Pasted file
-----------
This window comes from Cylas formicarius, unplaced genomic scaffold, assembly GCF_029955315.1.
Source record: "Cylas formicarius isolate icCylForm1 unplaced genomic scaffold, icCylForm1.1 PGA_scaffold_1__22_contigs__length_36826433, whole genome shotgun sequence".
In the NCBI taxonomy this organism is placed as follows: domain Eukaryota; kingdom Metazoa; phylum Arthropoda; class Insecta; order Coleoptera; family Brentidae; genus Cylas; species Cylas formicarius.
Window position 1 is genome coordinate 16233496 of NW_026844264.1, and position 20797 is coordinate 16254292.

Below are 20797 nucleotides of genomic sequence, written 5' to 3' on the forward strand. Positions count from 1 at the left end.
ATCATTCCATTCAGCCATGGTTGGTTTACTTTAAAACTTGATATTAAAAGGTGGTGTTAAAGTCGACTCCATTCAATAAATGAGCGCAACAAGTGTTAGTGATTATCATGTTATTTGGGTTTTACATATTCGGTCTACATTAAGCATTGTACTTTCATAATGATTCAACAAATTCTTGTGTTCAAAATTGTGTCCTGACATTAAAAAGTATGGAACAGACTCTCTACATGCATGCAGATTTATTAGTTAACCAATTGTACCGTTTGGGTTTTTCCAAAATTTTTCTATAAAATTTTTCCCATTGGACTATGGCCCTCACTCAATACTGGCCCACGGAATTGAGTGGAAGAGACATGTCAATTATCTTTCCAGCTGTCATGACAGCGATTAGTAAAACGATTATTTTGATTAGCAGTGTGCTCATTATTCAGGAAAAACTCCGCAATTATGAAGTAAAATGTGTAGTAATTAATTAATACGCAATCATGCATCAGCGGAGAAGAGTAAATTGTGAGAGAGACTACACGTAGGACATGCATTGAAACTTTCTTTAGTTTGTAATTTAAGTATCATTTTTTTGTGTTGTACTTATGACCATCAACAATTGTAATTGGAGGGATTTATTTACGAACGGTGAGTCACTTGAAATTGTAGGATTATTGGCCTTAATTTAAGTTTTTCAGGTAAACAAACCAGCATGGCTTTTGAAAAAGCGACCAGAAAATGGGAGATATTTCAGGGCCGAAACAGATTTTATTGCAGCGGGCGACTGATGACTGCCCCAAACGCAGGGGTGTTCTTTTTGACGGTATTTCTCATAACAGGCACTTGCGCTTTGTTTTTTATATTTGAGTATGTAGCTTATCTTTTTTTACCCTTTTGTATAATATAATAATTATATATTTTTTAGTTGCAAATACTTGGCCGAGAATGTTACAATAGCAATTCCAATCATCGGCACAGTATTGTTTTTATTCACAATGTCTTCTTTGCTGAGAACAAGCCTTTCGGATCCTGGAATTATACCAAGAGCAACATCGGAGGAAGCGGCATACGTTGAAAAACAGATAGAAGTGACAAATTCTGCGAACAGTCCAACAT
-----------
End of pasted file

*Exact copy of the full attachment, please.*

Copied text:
This window comes from Cylas formicarius, unplaced genomic scaffold, assembly GCF_029955315.1.
Source record: "Cylas formicarius isolate icCylForm1 unplaced genomic scaffold, icCylForm1.1 PGA_scaffold_1__22_contigs__length_36826433, whole genome shotgun sequence".
In the NCBI taxonomy this organism is placed as follows: domain Eukaryota; kingdom Metazoa; phylum Arthropoda; class Insecta; order Coleoptera; family Brentidae; genus Cylas; species Cylas formicarius.
Window position 1 is genome coordinate 16233496 of NW_026844264.1, and position 20797 is coordinate 16254292.

Below are 20797 nucleotides of genomic sequence, written 5' to 3' on the forward strand. Positions count from 1 at the left end.
ATCATTCCATTCAGCCATGGTTGGTTTACTTTAAAACTTGATATTAAAAGGTGGTGTTAAAGTCGACTCCATTCAATAAATGAGCGCAACAAGTGTTAGTGATTATCATGTTATTTGGGTTTTACATATTCGGTCTACATTAAGCATTGTACTTTCATAATGATTCAACAAATTCTTGTGTTCAAAATTGTGTCCTGACATTAAAAAGTATGGAACAGACTCTCTACATGCATGCAGATTTATTAGTTAACCAATTGTACCGTTTGGGTTTTTCCAAAATTTTTCTATAAAATTTTTCCCATTGGACTATGGCCCTCACTCAATACTGGCCCACGGAATTGAGTGGAAGAGACATGTCAATTATCTTTCCAGCTGTCATGACAGCGATTAGTAAAACGATTATTTTGATTAGCAGTGTGCTCATTATTCAGGAAAAACTCCGCAATTATGAAGTAAAATGTGTAGTAATTAATTAATACGCAATCATGCATCAGCGGAGAAGAGTAAATTGTGAGAGAGACTACACGTAGGACATGCATTGAAACTTTCTTTAGTTTGTAATTTAAGTATCATTTTTTTGTGTTGTACTTATGACCATCAACAATTGTAATTGGAGGGATTTATTTACGAACGGTGAGTCACTTGAAATTGTAGGATTATTGGCCTTAATTTAAGTTTTTCAGGTAAACAAACCAGCATGGCTTTTGAAAAAGCGACCAGAAAATGGGAGATATTTCAGGGCCGAAACAGATTTTATTGCAGCGGGCGACTGATGACTGCCCCAAACGCAGGGGTGTTCTTTTTGACGGTATTTCTCATAACAGGCACTTGCGCTTTGTTTTTTATATTTGAGTATGTAGCTTATCTTTTTTTACCCTTTTGTATAATATAATAATTATATATTTTTTAGTTGCAAATACTTGGCCGAGAATGTTACAATAGCAATTCCAATCATCGGCACAGTATTGTTTTTATTCACAATGTCTTCTTTGCTGAGAACAAGCCTTTCGGATCCTGGAATTATACCAAGAGCAACATCGGAGGAAGCGGCATACGTTGAAAAACAGATAGAAGTGACAAATTCTGCGAACAGTCCAACAT